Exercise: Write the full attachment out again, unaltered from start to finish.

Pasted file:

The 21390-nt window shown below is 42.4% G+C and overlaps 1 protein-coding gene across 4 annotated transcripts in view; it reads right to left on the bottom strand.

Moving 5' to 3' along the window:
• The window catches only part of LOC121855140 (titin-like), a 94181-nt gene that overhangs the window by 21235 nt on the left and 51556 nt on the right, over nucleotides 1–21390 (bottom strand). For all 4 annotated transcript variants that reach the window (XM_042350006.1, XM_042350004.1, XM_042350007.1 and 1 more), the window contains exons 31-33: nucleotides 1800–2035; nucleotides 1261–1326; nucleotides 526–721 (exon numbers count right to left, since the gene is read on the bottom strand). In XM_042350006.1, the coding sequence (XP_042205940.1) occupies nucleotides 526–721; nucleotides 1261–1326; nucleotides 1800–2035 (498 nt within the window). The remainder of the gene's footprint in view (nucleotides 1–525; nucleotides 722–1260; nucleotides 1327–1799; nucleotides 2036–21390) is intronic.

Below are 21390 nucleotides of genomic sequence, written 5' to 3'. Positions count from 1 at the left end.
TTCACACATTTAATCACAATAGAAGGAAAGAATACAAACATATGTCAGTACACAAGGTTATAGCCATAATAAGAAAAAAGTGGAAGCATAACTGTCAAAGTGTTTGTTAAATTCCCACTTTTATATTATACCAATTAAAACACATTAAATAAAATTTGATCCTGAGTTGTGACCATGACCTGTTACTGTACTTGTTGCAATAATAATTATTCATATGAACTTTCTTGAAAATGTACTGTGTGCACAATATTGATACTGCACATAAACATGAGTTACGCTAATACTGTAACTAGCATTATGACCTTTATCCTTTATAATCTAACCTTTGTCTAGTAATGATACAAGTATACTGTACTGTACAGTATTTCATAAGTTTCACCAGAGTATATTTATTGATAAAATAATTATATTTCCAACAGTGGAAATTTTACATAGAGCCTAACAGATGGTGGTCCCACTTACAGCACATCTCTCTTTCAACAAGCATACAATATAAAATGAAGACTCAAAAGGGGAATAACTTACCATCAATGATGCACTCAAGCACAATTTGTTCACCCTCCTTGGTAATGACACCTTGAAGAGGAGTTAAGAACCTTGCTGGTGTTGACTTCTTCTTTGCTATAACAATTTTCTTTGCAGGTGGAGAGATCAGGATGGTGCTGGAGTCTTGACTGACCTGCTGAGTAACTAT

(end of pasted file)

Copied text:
The 21390-nt window shown below is 42.4% G+C and overlaps 1 protein-coding gene across 4 annotated transcripts in view; it reads right to left on the bottom strand.

Moving 5' to 3' along the window:
• The window catches only part of LOC121855140 (titin-like), a 94181-nt gene that overhangs the window by 21235 nt on the left and 51556 nt on the right, over nucleotides 1–21390 (bottom strand). For all 4 annotated transcript variants that reach the window (XM_042350006.1, XM_042350004.1, XM_042350007.1 and 1 more), the window contains exons 31-33: nucleotides 1800–2035; nucleotides 1261–1326; nucleotides 526–721 (exon numbers count right to left, since the gene is read on the bottom strand). In XM_042350006.1, the coding sequence (XP_042205940.1) occupies nucleotides 526–721; nucleotides 1261–1326; nucleotides 1800–2035 (498 nt within the window). The remainder of the gene's footprint in view (nucleotides 1–525; nucleotides 722–1260; nucleotides 1327–1799; nucleotides 2036–21390) is intronic.

Below are 21390 nucleotides of genomic sequence, written 5' to 3'. Positions count from 1 at the left end.
TTCACACATTTAATCACAATAGAAGGAAAGAATACAAACATATGTCAGTACACAAGGTTATAGCCATAATAAGAAAAAAGTGGAAGCATAACTGTCAAAGTGTTTGTTAAATTCCCACTTTTATATTATACCAATTAAAACACATTAAATAAAATTTGATCCTGAGTTGTGACCATGACCTGTTACTGTACTTGTTGCAATAATAATTATTCATATGAACTTTCTTGAAAATGTACTGTGTGCACAATATTGATACTGCACATAAACATGAGTTACGCTAATACTGTAACTAGCATTATGACCTTTATCCTTTATAATCTAACCTTTGTCTAGTAATGATACAAGTATACTGTACTGTACAGTATTTCATAAGTTTCACCAGAGTATATTTATTGATAAAATAATTATATTTCCAACAGTGGAAATTTTACATAGAGCCTAACAGATGGTGGTCCCACTTACAGCACATCTCTCTTTCAACAAGCATACAATATAAAATGAAGACTCAAAAGGGGAATAACTTACCATCAATGATGCACTCAAGCACAATTTGTTCACCCTCCTTGGTAATGACACCTTGAAGAGGAGTTAAGAACCTTGCTGGTGTTGACTTCTTCTTTGCTATAACAATTTTCTTTGCAGGTGGAGAGATCAGGATGGTGCTGGAGTCTTGACTGACCTGCTGAGTAACTAT